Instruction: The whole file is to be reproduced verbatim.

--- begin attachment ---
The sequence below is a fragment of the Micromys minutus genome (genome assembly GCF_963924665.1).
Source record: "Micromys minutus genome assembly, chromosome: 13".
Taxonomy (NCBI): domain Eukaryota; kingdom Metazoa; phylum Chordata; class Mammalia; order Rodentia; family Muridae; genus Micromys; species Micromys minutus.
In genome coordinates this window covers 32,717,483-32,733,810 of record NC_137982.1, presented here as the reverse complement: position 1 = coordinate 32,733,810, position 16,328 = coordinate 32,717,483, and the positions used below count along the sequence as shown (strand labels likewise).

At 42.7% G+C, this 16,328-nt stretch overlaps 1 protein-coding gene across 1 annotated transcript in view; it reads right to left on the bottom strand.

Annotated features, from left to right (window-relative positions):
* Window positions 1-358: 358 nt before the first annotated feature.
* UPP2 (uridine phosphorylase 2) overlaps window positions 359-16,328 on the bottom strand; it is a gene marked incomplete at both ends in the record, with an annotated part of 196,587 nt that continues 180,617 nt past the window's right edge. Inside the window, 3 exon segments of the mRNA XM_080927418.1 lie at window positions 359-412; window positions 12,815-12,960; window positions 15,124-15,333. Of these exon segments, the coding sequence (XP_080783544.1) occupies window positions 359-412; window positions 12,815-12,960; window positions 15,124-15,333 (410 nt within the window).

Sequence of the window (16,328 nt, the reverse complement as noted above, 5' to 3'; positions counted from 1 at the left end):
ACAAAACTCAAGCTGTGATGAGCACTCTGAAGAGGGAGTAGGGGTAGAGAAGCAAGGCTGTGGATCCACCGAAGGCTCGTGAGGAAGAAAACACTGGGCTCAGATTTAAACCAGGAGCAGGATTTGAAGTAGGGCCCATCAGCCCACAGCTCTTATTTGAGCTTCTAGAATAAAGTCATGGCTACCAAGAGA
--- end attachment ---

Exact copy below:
The sequence below is a fragment of the Micromys minutus genome (genome assembly GCF_963924665.1).
Source record: "Micromys minutus genome assembly, chromosome: 13".
Taxonomy (NCBI): domain Eukaryota; kingdom Metazoa; phylum Chordata; class Mammalia; order Rodentia; family Muridae; genus Micromys; species Micromys minutus.
In genome coordinates this window covers 32,717,483-32,733,810 of record NC_137982.1, presented here as the reverse complement: position 1 = coordinate 32,733,810, position 16,328 = coordinate 32,717,483, and the positions used below count along the sequence as shown (strand labels likewise).

At 42.7% G+C, this 16,328-nt stretch overlaps 1 protein-coding gene across 1 annotated transcript in view; it reads right to left on the bottom strand.

Annotated features, from left to right (window-relative positions):
* Window positions 1-358: 358 nt before the first annotated feature.
* UPP2 (uridine phosphorylase 2) overlaps window positions 359-16,328 on the bottom strand; it is a gene marked incomplete at both ends in the record, with an annotated part of 196,587 nt that continues 180,617 nt past the window's right edge. Inside the window, 3 exon segments of the mRNA XM_080927418.1 lie at window positions 359-412; window positions 12,815-12,960; window positions 15,124-15,333. Of these exon segments, the coding sequence (XP_080783544.1) occupies window positions 359-412; window positions 12,815-12,960; window positions 15,124-15,333 (410 nt within the window).

Sequence of the window (16,328 nt, the reverse complement as noted above, 5' to 3'; positions counted from 1 at the left end):
ACAAAACTCAAGCTGTGATGAGCACTCTGAAGAGGGAGTAGGGGTAGAGAAGCAAGGCTGTGGATCCACCGAAGGCTCGTGAGGAAGAAAACACTGGGCTCAGATTTAAACCAGGAGCAGGATTTGAAGTAGGGCCCATCAGCCCACAGCTCTTATTTGAGCTTCTAGAATAAAGTCATGGCTACCAAGAGA